So as of April 3rd of 2015 I have pretty extensive stash of expired 120mm film. Some was picked up some on local Craigslist, some picked some some on eBay, some became expired during my ownership. Anyway, I am loaded now with expired Kodak Ektachrome E100VS, Kodak 400CN, Fuji Velvia, Fuji Pro 400H, Ilford HP5, Agfa Optima II, etc. I even have couple rolls of Kodacolor-X and Kodak Verichrome Pan- both expired in 1969.
Lots of photographers would ask why bother with expired Kodak Ektachrome E100VS film (this is what this batch was shot on)? I purchased expired film as I find fascinating to put my hands on something that has been gone of shelves in photo stores for a couple decades. Film that is the past, yet still exists. And is fully capable on delivering beautiful film colors.
When I picked a roll of expired Kodak Ektachrome E100VS 120mm film I knew few things about shooting slide film and shooting expired film. Where’s color negative such as Kodak Portra can be significantly overexposed, slide film needs to be shot at the right exposure as it is very sensitive to correct exposure. No fooling around.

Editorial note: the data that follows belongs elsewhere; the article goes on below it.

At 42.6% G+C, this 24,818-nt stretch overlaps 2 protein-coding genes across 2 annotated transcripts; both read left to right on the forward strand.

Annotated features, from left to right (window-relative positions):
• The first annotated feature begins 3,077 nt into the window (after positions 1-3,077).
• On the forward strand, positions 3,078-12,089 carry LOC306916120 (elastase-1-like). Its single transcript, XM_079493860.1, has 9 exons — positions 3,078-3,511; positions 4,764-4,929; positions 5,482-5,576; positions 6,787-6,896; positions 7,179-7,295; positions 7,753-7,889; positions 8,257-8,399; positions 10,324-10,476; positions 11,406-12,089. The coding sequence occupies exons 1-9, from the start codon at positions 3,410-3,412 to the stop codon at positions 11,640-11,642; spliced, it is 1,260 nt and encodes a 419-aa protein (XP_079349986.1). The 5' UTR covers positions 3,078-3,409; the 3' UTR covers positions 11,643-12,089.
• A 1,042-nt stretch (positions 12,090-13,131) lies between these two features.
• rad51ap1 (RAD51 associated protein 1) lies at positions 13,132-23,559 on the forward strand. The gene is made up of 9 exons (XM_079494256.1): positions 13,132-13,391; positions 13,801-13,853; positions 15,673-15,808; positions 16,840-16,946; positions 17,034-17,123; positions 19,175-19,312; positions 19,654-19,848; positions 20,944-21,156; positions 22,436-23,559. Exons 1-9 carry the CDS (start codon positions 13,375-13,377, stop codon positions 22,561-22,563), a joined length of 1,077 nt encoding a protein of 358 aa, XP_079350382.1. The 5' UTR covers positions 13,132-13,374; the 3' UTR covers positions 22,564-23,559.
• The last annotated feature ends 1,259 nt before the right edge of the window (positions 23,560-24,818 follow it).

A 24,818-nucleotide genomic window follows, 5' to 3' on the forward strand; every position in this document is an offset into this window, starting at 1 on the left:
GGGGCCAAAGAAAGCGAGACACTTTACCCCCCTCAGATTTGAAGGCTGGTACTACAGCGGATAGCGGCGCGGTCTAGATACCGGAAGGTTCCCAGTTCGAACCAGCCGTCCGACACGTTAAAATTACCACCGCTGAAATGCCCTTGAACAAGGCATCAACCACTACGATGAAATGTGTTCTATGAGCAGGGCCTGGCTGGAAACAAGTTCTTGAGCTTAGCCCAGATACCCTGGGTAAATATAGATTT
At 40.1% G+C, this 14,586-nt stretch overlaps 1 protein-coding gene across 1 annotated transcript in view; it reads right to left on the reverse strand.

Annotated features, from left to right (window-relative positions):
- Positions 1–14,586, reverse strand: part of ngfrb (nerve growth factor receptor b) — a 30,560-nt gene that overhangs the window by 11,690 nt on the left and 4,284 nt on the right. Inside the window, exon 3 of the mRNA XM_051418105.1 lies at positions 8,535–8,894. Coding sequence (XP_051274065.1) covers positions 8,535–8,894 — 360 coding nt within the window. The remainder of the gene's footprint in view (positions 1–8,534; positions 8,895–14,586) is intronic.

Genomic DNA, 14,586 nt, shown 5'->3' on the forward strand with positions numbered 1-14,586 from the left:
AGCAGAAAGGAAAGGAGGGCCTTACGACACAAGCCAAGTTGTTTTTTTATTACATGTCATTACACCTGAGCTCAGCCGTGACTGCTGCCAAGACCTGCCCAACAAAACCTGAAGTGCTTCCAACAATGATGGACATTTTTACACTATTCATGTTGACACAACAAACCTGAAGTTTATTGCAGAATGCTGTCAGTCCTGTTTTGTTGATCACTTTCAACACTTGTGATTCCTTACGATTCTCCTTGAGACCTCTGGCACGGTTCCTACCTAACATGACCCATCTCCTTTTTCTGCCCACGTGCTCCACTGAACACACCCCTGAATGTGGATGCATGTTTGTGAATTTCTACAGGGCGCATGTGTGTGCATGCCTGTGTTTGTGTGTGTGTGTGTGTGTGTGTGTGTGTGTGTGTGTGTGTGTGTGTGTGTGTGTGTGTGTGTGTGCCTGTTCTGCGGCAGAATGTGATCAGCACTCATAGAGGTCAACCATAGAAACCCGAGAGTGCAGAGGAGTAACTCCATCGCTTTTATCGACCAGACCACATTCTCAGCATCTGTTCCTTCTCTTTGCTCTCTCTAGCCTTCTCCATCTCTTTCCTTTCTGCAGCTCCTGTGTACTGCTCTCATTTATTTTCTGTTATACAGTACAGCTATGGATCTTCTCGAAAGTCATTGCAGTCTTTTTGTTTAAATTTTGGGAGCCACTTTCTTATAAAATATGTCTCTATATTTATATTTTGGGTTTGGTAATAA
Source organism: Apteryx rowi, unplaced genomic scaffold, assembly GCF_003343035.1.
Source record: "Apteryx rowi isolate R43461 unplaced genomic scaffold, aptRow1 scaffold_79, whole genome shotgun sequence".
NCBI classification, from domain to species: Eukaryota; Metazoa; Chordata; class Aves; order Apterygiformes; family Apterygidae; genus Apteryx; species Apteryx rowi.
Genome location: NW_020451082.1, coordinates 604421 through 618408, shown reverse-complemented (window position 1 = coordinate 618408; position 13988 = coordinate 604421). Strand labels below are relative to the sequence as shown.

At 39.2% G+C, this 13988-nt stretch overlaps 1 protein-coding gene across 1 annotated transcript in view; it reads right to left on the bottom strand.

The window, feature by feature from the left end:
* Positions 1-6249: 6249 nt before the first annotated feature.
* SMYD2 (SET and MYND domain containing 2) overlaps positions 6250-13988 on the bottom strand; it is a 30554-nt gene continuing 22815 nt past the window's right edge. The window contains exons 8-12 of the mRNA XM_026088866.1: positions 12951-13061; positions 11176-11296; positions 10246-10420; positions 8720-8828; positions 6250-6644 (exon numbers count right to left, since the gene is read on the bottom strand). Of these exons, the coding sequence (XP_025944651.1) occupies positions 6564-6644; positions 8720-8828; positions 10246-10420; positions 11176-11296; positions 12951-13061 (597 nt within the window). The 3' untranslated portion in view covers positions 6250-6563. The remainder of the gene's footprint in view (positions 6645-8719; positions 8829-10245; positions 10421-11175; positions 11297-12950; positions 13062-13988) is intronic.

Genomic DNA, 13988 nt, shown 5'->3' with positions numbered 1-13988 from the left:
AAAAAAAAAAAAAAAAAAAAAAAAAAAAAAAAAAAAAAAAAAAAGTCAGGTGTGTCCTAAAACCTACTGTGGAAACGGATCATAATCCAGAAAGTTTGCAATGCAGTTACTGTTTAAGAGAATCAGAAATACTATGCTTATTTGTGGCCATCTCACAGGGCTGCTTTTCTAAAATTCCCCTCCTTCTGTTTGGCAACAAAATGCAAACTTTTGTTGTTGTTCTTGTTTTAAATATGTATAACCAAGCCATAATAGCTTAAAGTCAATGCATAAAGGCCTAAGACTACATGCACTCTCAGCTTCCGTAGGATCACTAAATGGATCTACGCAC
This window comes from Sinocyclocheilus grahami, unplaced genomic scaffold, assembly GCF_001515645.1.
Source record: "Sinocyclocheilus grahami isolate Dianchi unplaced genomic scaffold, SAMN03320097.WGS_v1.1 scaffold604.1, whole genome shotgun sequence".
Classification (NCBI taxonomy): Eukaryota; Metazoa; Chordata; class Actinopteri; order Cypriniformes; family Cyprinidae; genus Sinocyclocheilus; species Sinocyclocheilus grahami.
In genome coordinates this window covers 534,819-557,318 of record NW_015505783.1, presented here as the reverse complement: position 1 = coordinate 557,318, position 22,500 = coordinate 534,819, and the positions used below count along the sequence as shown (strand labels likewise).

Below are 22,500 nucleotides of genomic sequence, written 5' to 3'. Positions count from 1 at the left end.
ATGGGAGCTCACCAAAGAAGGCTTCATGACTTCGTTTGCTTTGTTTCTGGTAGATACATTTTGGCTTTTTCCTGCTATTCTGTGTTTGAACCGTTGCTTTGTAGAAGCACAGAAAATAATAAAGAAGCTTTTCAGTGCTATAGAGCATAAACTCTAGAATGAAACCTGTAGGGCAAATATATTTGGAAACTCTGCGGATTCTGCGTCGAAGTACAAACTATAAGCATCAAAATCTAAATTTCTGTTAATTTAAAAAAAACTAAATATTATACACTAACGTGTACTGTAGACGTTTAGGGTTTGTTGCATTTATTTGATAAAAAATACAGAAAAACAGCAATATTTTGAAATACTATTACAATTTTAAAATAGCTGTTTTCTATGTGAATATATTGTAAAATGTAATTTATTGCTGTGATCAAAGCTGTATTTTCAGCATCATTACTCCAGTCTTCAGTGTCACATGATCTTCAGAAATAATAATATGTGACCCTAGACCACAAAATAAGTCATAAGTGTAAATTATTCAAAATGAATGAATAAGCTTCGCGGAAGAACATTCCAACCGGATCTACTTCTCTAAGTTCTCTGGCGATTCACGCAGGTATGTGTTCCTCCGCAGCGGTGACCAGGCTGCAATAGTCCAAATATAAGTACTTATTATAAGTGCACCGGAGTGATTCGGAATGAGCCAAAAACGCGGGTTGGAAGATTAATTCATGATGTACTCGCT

Other thing to consider when shooting expired film is to read box ISO properly. Basically the reality behind expired film is that with the time it loses its sensitivity. So lets say film that has 100 ISO sensitivity after being expired for decade or so most likely should be treated as 50 ISO. This is what I did and from exposures it seems it was a right decision. Overall I am very pleased with the way this roll of expired Kodak Ektachrome E100VS turned out.
I also have read that correcting the color after the digital scan could be challenging. However in my opinion Lightroom/Photoshop conversion to digital was way more easier when compared to color negative film.
Roll of expired Kodak Ektachrome E100VS was shot with my Hasselblad 500 C/M.